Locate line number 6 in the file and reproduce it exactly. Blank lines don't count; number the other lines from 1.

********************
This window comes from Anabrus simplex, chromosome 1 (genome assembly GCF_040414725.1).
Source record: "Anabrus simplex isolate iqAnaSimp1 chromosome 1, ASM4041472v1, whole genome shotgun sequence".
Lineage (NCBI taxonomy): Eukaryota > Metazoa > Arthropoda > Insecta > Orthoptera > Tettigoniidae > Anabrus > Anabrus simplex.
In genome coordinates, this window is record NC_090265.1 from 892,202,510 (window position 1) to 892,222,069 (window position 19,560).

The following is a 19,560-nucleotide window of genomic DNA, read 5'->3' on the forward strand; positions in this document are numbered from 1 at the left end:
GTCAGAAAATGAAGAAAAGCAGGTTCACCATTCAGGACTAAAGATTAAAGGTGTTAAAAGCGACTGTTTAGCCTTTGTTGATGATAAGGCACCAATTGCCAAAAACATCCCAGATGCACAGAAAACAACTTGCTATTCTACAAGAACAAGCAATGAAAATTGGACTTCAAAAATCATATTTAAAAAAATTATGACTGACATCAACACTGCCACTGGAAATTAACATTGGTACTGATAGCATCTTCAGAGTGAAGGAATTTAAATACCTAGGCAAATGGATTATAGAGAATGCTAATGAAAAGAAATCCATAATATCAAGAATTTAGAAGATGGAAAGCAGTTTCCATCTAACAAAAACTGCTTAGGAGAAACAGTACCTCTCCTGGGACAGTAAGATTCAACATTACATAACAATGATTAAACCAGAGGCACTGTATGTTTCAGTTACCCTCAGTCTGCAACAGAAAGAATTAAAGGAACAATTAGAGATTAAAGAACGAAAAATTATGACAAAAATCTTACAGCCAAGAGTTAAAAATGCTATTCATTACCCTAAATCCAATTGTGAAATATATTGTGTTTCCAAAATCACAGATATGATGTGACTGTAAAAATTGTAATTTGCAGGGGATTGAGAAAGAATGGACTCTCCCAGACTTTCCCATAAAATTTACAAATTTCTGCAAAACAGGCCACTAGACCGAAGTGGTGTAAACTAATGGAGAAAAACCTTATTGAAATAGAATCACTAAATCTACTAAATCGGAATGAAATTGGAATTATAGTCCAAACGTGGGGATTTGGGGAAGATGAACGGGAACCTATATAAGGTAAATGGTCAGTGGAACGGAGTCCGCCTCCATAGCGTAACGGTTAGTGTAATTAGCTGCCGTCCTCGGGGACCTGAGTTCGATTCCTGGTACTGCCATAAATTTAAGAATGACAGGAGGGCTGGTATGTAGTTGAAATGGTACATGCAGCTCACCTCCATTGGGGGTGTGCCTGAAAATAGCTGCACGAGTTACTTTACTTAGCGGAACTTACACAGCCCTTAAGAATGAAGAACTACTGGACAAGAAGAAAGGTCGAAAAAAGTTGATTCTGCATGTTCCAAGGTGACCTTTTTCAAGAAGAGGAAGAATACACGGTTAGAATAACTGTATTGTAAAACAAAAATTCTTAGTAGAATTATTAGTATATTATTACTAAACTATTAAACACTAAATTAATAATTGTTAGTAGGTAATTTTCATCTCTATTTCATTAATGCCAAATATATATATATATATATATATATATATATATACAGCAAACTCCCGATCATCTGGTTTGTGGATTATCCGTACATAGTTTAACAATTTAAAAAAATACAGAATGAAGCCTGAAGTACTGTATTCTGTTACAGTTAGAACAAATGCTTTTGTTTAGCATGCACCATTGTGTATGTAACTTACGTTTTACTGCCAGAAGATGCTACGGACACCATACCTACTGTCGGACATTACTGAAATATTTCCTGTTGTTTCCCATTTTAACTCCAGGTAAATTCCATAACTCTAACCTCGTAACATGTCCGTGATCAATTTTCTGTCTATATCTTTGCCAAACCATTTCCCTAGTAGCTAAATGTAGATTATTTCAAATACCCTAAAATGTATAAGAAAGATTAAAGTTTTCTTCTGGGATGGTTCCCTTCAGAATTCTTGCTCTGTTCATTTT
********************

GTCAGAAAATGAAGAAAAGCAGGTTCACCATTCAGGACTAAAGATTAAAGGTGTTAAAAGCGACTGTTTAGCCTTTGTTGATGATAAGGCACCAATTGCCAAAAACATCCCAGATGCACAGAAAACAACTTGCTATTCTACAAGAACAAGCAATGAAAATTGGACTTCAAAAATCATATTTAAAAAAATTATGACTGACATCAACACTGCCACTGGAAATTAACATTGGTACTGATAGCATCTTCAGAGTGAAGGAATTTAAATACCTAGGCAAATGGATTATAGAGAATGCTAATGAAAAGAAATCCATAATATCAAGAATTTAGAAGATGGAAAGCAGTTTCCATCTAACAAAAACTGCTTAGGAGAAACAGTACCTCTCCTGGGACAGTAAGATTCAACATTACATAACAATGATTAAACCAGAGGCACTGTATGTTTCAGTTACCCTCAGTCTGCAACAGAAAGAATTAAAGGAACAATTAGAGATTAAAGAACGAAAAATTATGACAAAAATCTTACAGCCAAGAGTTAAAAATGCTATTCATTACCCTAAATCCAATTGTGAAATATATTGTGTTTCCAAAATCACAGATATGATGTGACTGTAAAAATTGTAATTTGCAGGGGATTGAGAAAGAATGGACTCTCCCAGACTTTCCCATAAAATTTACAAATTTCTGCAAAACAGGCCACTAGACCGAAGTGGTGTAAACTAATGGAGAAAAACCTTATTGAAATAGAATCACTAAATCTACTAAATCGGAATGAAATTGGAATTATAGTCCAAACGTGGGGATTTGGGGAAGATGAACGGGAACCTATATAAGGTAAATGGTCAGTGGAACGGAGTCCGCCTCCATAGCGTAACGGTTAGTGTAATTAGCTGCCGTCCTCGGGGACCTGAGTTCGATTCCTGGTACTGCCATAAATTTAAGAATGACAGGAGGGCTGGTATGTAGTTGAAATGGTACATGCAGCTCACCTCCATTGGGGGTGTGCCTGAAAATAGCTGCACGAGTTACTTTACTTAGCGGAACTTACACAGCCCTTAAGAATGAAGAACTACTGGACAAGAAGAAAGGTCGAAAAAAGTTGATTCTGCATGTTCCAAGGTGACCTTTTTCAAGAAGAGGAAGAATACACGGTTAGAATAACTGTATTGTAAAACAAAAATTCTTAGTAGAATTATTAGTATATTATTACTAAACTATTAAACACTAAATTAATAATTGTTAGTAGGTAATTTTCATCTCTATTTCATTAATGCCAAATATATATATATATATATATATATATATATATACAGCAAACTCCCGATCATCTGGTTTGTGGATTATCCGTACATAGTTTAACAATTTAAAAAAATACAGAATGAAGCCTGAAGTACTGTATTCTGTTACAGTTAGAACAAATGCTTTTGTTTAGCATGCACCATTGTGTATGTAACTTACGTTTTACTGCCAGAAGATGCTACGGACACCATACCTACTGTCGGACATTACTGAAATATTTCCTGTTGTTTCCCATTTTAACTCCAGGTAAATTCCATAACTCTAACCTCGTAACATGTCCGTGATCAATTTTCTGTCTATATCTTTGCCAAACCATTTCCCTAGTAGCTAAATGTAGATTATTTCAAATACCCTAAAATGTATAAGAAAGATTAAAGTTTTCTTCTGGGATGGTTCCCTTCAGAATTCTTGCTCTGTTCATTTT